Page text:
Cases of child cruelty and neglect in Kent have risen by 76% in ten years, according to the NSPCC. There were 386 recorded offences between 2021-22, which rose to 792 in the next 12 months, between 2022-23.
Across the South East, child cruelty and neglect offences are up by a third in five years.
Cases reported to police forces in Kent, Sussex and Surrey of children being subjected to cruelty or neglect have risen by 33%.
The rise in offences comes as the child protection system faces substantial pressures.
The NSPCC is calling on the Government to invest in a well-resourced child protection system that can respond effectively to reports of cruelty or neglect.
NSPCC analysis of Freedom of Information data from police forces in England has found that there were 992 child cruelty offences recorded in the South East and 29,422 nationally in 2022-23.
The number of cases nationally has increased steadily year on year.
Of the police forces that provided data over the last five years and could be directly compared, national cases had doubled with 29,405 offences recorded between April 2022 and March 2023 and 14,263 offences recorded between April 2017 and March 2018.
The figures from the child protection charity come after a series of distressing court cases into the deaths of babies and children, including 18-month-old Alfie Phillips whose mother and partner were found guilty of his murder last week at Maidstone Crown Court in Kent.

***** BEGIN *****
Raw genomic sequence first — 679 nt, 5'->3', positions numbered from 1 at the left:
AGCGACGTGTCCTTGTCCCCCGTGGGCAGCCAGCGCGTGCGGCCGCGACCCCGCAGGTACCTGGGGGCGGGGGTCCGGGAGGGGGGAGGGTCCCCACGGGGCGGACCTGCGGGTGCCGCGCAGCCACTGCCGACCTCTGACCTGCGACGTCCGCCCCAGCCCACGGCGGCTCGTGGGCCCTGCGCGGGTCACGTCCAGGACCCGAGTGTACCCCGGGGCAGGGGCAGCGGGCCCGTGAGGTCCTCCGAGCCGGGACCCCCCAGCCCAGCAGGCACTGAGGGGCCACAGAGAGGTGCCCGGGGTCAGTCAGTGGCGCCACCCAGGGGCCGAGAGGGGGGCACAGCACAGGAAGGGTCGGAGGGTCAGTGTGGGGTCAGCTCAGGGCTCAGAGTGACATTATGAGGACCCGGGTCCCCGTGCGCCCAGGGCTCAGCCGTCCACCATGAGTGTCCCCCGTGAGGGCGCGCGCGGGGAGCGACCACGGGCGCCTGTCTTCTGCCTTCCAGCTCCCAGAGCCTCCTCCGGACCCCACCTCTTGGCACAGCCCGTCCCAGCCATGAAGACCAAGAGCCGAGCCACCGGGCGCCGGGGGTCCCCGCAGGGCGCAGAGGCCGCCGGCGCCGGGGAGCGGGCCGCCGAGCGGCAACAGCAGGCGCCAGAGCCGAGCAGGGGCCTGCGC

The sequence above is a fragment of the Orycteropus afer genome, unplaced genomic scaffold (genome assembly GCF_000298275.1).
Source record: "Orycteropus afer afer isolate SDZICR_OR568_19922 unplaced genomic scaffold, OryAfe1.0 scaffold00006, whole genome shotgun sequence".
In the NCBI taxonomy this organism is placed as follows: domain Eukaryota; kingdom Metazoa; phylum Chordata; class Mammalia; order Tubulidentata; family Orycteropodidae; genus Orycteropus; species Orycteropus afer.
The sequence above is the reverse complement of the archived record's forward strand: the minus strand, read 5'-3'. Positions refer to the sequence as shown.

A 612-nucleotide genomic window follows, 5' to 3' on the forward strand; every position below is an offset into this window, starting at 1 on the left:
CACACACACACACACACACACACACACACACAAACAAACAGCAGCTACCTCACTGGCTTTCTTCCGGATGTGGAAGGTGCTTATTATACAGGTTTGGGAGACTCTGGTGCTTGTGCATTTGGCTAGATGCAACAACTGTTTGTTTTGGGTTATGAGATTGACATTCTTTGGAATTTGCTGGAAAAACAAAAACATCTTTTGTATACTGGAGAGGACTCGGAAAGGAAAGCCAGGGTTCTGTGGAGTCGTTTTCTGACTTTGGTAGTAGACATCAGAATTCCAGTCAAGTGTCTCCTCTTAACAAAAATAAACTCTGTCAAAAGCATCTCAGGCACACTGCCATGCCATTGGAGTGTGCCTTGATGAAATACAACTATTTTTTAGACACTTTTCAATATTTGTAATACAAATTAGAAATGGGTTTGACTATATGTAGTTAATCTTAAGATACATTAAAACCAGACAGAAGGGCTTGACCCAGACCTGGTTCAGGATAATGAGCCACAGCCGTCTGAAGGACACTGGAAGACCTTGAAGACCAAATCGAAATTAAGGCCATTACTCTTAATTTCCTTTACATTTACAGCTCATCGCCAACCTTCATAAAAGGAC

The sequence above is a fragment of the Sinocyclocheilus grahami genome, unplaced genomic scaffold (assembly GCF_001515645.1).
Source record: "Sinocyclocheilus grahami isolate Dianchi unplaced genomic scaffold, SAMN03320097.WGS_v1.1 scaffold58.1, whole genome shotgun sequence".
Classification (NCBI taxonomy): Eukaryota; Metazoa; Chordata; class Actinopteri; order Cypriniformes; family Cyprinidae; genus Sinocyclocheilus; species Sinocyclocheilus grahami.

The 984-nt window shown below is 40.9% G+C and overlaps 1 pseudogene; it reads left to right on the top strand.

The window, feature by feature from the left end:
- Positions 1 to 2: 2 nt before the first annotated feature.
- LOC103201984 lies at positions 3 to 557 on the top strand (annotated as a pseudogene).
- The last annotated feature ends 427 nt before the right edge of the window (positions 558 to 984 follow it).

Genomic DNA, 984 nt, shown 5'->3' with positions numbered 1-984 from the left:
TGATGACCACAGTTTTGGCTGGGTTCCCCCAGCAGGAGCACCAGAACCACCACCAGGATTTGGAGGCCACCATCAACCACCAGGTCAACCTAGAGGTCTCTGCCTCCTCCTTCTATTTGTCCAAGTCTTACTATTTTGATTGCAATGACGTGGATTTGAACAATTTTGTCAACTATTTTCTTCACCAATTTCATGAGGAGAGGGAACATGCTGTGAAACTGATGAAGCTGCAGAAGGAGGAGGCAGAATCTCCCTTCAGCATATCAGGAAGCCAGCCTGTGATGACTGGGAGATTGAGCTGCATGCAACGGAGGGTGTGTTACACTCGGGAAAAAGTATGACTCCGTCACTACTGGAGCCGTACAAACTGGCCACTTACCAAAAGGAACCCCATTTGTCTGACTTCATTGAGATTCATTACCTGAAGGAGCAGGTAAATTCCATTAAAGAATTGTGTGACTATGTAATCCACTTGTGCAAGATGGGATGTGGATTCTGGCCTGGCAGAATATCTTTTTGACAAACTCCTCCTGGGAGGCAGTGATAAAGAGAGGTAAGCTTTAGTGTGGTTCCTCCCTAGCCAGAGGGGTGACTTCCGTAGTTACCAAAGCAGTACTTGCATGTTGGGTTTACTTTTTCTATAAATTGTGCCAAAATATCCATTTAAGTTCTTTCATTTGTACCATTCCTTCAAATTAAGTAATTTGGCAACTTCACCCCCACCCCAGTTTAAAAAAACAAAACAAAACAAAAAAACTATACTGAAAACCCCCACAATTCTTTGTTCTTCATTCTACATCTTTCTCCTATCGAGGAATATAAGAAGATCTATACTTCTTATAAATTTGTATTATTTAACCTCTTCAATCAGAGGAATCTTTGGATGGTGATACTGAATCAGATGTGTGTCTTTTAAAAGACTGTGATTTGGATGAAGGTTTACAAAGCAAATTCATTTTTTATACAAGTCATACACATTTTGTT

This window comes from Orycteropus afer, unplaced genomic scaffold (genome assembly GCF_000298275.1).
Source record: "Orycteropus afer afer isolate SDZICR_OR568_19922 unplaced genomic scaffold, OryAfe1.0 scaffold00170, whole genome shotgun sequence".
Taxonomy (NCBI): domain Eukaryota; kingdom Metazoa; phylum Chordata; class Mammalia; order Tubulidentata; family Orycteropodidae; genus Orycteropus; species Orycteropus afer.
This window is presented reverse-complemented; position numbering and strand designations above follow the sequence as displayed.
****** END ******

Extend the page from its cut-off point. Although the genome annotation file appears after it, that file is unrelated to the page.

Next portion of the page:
The child protection system has been under substantial pressure over the last few years, particularly since the pandemic.
Frontline child protection services, including health and policing, are experiencing spiralling costs and high demand.
The NSPCC is asking politicians to commit to wholesale reform of children’s social care, backed by significant investment.
Sir Peter Wanless, CEO at the NSPCC, said: “These latest child cruelty figures are a stark wake-up call that our current system is struggling to prevent the horrifying abuse and neglect happening to some of the youngest and most vulnerable in our society.
“The Government has pledged to reform the child protection system to provide earlier support for babies, children and young people and stop families’ problems escalating to crisis point. The figures underline why it is urgent that these changes are delivered at pace alongside significant investment.
“We can not afford for this to be delayed any longer as there is a real danger we will continue to see these offences spiral upwards if significant change doesn’t happen."
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